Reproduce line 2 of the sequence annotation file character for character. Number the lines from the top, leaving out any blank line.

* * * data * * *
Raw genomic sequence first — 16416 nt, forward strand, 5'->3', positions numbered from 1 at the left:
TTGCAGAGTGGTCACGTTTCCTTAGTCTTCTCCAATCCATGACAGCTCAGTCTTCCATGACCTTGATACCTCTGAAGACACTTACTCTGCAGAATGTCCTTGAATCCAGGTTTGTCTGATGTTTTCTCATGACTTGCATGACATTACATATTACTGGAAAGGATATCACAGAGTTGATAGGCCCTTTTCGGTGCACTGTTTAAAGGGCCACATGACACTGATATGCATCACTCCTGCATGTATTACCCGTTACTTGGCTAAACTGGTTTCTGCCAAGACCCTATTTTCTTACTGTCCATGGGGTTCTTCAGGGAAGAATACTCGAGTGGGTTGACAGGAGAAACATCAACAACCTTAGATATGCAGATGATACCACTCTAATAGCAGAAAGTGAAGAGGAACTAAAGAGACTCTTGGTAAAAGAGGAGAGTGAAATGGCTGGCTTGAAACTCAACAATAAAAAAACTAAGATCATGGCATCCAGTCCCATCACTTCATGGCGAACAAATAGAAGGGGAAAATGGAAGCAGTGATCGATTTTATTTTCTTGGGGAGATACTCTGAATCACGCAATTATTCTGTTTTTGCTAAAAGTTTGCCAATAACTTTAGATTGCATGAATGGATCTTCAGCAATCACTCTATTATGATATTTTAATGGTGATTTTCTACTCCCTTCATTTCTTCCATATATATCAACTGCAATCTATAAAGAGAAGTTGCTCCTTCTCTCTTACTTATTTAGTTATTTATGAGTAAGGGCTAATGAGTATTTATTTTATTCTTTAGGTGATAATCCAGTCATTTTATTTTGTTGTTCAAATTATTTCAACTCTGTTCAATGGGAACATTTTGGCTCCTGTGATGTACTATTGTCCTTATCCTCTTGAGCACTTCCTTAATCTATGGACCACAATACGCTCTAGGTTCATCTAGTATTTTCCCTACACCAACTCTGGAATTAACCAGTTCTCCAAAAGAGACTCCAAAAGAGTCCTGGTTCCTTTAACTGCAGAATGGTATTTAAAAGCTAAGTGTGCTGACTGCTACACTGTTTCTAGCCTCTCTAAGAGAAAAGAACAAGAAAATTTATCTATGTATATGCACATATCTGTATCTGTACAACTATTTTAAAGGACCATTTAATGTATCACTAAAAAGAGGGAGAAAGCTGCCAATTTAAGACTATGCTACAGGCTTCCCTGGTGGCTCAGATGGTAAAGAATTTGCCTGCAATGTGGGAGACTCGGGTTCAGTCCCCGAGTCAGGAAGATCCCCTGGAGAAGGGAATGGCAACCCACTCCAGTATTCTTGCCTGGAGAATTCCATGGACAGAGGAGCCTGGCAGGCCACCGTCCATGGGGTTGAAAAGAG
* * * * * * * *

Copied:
TTGCAGAGTGGTCACGTTTCCTTAGTCTTCTCCAATCCATGACAGCTCAGTCTTCCATGACCTTGATACCTCTGAAGACACTTACTCTGCAGAATGTCCTTGAATCCAGGTTTGTCTGATGTTTTCTCATGACTTGCATGACATTACATATTACTGGAAAGGATATCACAGAGTTGATAGGCCCTTTTCGGTGCACTGTTTAAAGGGCCACATGACACTGATATGCATCACTCCTGCATGTATTACCCGTTACTTGGCTAAACTGGTTTCTGCCAAGACCCTATTTTCTTACTGTCCATGGGGTTCTTCAGGGAAGAATACTCGAGTGGGTTGACAGGAGAAACATCAACAACCTTAGATATGCAGATGATACCACTCTAATAGCAGAAAGTGAAGAGGAACTAAAGAGACTCTTGGTAAAAGAGGAGAGTGAAATGGCTGGCTTGAAACTCAACAATAAAAAAACTAAGATCATGGCATCCAGTCCCATCACTTCATGGCGAACAAATAGAAGGGGAAAATGGAAGCAGTGATCGATTTTATTTTCTTGGGGAGATACTCTGAATCACGCAATTATTCTGTTTTTGCTAAAAGTTTGCCAATAACTTTAGATTGCATGAATGGATCTTCAGCAATCACTCTATTATGATATTTTAATGGTGATTTTCTACTCCCTTCATTTCTTCCATATATATCAACTGCAATCTATAAAGAGAAGTTGCTCCTTCTCTCTTACTTATTTAGTTATTTATGAGTAAGGGCTAATGAGTATTTATTTTATTCTTTAGGTGATAATCCAGTCATTTTATTTTGTTGTTCAAATTATTTCAACTCTGTTCAATGGGAACATTTTGGCTCCTGTGATGTACTATTGTCCTTATCCTCTTGAGCACTTCCTTAATCTATGGACCACAATACGCTCTAGGTTCATCTAGTATTTTCCCTACACCAACTCTGGAATTAACCAGTTCTCCAAAAGAGACTCCAAAAGAGTCCTGGTTCCTTTAACTGCAGAATGGTATTTAAAAGCTAAGTGTGCTGACTGCTACACTGTTTCTAGCCTCTCTAAGAGAAAAGAACAAGAAAATTTATCTATGTATATGCACATATCTGTATCTGTACAACTATTTTAAAGGACCATTTAATGTATCACTAAAAAGAGGGAGAAAGCTGCCAATTTAAGACTATGCTACAGGCTTCCCTGGTGGCTCAGATGGTAAAGAATTTGCCTGCAATGTGGGAGACTCGGGTTCAGTCCCCGAGTCAGGAAGATCCCCTGGAGAAGGGAATGGCAACCCACTCCAGTATTCTTGCCTGGAGAATTCCATGGACAGAGGAGCCTGGCAGGCCACCGTCCATGGGGTTGAAAAGAG